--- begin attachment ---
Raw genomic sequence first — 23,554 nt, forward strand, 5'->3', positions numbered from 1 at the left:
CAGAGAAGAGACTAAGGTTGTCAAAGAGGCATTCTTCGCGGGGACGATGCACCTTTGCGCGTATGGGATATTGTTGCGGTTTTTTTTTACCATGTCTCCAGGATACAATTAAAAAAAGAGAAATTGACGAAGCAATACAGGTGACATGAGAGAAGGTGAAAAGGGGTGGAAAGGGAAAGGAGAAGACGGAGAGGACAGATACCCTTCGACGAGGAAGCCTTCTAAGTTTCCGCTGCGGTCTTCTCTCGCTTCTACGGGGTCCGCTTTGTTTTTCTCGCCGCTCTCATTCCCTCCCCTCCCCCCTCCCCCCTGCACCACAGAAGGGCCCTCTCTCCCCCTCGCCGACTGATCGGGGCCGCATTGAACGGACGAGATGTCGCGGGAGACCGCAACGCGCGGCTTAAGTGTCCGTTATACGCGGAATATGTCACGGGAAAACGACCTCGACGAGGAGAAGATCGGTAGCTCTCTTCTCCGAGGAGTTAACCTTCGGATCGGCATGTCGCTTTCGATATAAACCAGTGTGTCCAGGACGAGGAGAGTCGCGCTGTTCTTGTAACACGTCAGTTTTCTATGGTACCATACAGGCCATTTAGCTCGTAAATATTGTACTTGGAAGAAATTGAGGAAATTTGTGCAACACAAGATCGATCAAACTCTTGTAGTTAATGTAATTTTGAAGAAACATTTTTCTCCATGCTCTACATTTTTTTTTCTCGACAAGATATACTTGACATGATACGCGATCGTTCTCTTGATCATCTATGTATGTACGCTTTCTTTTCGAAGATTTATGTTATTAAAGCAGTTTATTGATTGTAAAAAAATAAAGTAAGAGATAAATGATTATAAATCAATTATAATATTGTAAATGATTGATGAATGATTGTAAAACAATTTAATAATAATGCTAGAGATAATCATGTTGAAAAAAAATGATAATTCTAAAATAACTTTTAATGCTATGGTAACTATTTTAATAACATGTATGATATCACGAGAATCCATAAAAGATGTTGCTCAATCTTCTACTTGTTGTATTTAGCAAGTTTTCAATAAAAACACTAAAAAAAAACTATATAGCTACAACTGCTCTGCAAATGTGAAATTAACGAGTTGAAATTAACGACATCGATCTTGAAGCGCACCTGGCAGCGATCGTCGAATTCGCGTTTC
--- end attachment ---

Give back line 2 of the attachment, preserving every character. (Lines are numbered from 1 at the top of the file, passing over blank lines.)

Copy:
CAGAGAAGAGACTAAGGTTGTCAAAGAGGCATTCTTCGCGGGGACGATGCACCTTTGCGCGTATGGGATATTGTTGCGGTTTTTTTTTACCATGTCTCCAGGATACAATTAAAAAAAGAGAAATTGACGAAGCAATACAGGTGACATGAGAGAAGGTGAAAAGGGGTGGAAAGGGAAAGGAGAAGACGGAGAGGACAGATACCCTTCGACGAGGAAGCCTTCTAAGTTTCCGCTGCGGTCTTCTCTCGCTTCTACGGGGTCCGCTTTGTTTTTCTCGCCGCTCTCATTCCCTCCCCTCCCCCCTCCCCCCTGCACCACAGAAGGGCCCTCTCTCCCCCTCGCCGACTGATCGGGGCCGCATTGAACGGACGAGATGTCGCGGGAGACCGCAACGCGCGGCTTAAGTGTCCGTTATACGCGGAATATGTCACGGGAAAACGACCTCGACGAGGAGAAGATCGGTAGCTCTCTTCTCCGAGGAGTTAACCTTCGGATCGGCATGTCGCTTTCGATATAAACCAGTGTGTCCAGGACGAGGAGAGTCGCGCTGTTCTTGTAACACGTCAGTTTTCTATGGTACCATACAGGCCATTTAGCTCGTAAATATTGTACTTGGAAGAAATTGAGGAAATTTGTGCAACACAAGATCGATCAAACTCTTGTAGTTAATGTAATTTTGAAGAAACATTTTTCTCCATGCTCTACATTTTTTTTTCTCGACAAGATATACTTGACATGATACGCGATCGTTCTCTTGATCATCTATGTATGTACGCTTTCTTTTCGAAGATTTATGTTATTAAAGCAGTTTATTGATTGTAAAAAAATAAAGTAAGAGATAAATGATTATAAATCAATTATAATATTGTAAATGATTGATGAATGATTGTAAAACAATTTAATAATAATGCTAGAGATAATCATGTTGAAAAAAAATGATAATTCTAAAATAACTTTTAATGCTATGGTAACTATTTTAATAACATGTATGATATCACGAGAATCCATAAAAGATGTTGCTCAATCTTCTACTTGTTGTATTTAGCAAGTTTTCAATAAAAACACTAAAAAAAAACTATATAGCTACAACTGCTCTGCAAATGTGAAATTAACGAGTTGAAATTAACGACATCGATCTTGAAGCGCACCTGGCAGCGATCGTCGAATTCGCGTTTC